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EU eyes McDonald's tax probe: Commissioner

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EU eyes McDonald's tax probe: Commissioner


(BRUSSELS) - The EU may probe sweetheart tax deals that US fast food icon McDonald's allegedly agreed with Luxembourg, the bloc's competition chief said Tuesday, adding to a growing list of suspects.

"We are looking if we should open a case on McDonald's" based on information supplied by unions, EU Competition Commissioner Margrethe Vestager said.

"It is to see if we have to open a case," said Vestager, who in recent weeks has shown no fear in launching separate anti-trust probes against US Internet giant Google and Russia's Gazprom.

She told a special European Parliament committee, set up in February to investigate special "tax rulings" across the European Union, that it was unlikely current cases would be the last.

The EU is also investigating tax deals between US tech giant Apple and Ireland, coffee-shop chain Starbucks in The Netherlands, plus Amazon and Italian automaker Fiat in Luxembourg.

These probes would likely be extended beyond their original end-June deadline, she said, citing the complexity of the issues involved and the absolute need for the Commission to be sure of its case.

Vestager did not give a new completion date.

The Luxembourg connection revealed by last year's 2014 Luxleaks scandal has proved embarrassing for Commission head Jean-Claude Juncker who was prime minister of the tiny duchy when many of the tax agreements were reached.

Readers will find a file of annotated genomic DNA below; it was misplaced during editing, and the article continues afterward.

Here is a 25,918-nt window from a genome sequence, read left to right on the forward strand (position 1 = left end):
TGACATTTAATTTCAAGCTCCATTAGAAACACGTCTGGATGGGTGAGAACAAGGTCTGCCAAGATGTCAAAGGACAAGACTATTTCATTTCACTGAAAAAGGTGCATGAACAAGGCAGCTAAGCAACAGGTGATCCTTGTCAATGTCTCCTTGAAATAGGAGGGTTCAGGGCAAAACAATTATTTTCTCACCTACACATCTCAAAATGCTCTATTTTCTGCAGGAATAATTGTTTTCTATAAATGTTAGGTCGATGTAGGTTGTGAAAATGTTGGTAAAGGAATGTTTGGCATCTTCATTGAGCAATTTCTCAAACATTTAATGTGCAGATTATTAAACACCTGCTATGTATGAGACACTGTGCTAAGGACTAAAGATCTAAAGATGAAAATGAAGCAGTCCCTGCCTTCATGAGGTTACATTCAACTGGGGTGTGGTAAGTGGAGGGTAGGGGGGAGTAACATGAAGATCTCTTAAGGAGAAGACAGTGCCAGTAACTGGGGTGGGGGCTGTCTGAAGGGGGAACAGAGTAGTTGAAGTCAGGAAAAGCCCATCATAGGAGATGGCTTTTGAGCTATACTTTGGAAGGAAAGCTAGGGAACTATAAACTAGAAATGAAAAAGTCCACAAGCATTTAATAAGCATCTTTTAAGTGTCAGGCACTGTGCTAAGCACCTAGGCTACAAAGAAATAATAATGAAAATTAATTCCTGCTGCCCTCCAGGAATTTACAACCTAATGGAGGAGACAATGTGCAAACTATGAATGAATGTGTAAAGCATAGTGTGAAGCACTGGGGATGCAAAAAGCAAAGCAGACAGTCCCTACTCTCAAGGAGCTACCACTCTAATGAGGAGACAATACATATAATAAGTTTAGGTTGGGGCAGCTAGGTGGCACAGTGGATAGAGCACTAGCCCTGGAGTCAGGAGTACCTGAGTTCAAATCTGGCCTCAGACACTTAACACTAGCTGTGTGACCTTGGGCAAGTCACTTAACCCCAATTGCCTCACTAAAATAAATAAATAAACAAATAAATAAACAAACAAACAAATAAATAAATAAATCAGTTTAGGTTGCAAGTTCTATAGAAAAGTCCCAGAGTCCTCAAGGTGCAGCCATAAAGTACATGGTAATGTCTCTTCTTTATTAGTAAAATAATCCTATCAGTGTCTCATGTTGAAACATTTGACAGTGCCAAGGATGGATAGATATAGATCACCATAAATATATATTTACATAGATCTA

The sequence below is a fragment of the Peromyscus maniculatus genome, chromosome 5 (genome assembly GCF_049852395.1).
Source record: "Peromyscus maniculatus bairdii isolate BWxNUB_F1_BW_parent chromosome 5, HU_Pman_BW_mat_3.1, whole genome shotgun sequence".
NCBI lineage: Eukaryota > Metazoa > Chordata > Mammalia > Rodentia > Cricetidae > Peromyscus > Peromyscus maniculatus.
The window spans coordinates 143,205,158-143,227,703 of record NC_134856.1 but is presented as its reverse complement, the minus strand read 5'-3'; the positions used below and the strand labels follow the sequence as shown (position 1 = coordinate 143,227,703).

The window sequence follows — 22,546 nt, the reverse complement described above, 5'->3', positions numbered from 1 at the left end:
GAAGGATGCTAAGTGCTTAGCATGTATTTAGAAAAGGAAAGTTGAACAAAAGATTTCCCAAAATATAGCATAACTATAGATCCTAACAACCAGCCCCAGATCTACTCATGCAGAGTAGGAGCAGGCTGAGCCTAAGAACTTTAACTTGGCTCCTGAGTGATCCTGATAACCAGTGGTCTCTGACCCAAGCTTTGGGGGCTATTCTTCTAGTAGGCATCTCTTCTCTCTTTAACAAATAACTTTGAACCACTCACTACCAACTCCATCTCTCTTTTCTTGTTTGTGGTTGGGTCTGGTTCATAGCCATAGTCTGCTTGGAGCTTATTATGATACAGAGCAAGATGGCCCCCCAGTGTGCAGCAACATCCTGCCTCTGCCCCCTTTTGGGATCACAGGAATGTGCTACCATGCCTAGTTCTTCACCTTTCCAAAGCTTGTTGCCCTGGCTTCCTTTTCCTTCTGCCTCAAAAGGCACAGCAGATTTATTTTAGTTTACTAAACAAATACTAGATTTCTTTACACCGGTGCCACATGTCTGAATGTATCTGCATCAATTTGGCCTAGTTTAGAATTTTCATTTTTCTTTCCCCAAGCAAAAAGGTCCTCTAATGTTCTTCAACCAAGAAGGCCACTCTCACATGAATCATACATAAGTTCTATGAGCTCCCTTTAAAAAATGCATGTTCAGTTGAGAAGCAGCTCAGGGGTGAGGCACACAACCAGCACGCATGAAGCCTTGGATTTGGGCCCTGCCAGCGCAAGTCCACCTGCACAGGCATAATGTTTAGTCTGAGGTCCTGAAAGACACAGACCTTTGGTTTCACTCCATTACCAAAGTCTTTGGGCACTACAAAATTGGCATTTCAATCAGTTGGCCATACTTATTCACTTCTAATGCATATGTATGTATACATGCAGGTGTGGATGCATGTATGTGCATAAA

In February, Vestager announced a probe into Belgium's tax arrangements with multinationals as a whole.

Brussels believes some tax breaks offered to big companies breach the bloc's rules on state aid, amounting to an unfair subsidy which puts other companies at a disadvantage.

Vestager said that of the 15 member states the Commission had asked for information, three -- Poland, Estonia and the Czech Republic -- had so far not replied.

Three international labour groups charged in February that burger giant McDonald's had channelled sales of some 3.7 billion euros from its European restaurants into its Luxembourg holding company in the period 2009-13.

If these revenues had been taxed in their country of origin, McDonald's would have had to pay 1.05 billion euros in tax, instead of the 16 million euros levied in Luxembourg, they said, calling on the European Commission and the European Parliament to launch a probe.

McDonald's rejected the union charges outright, saying it complied fully with existing tax law and paid its dues.

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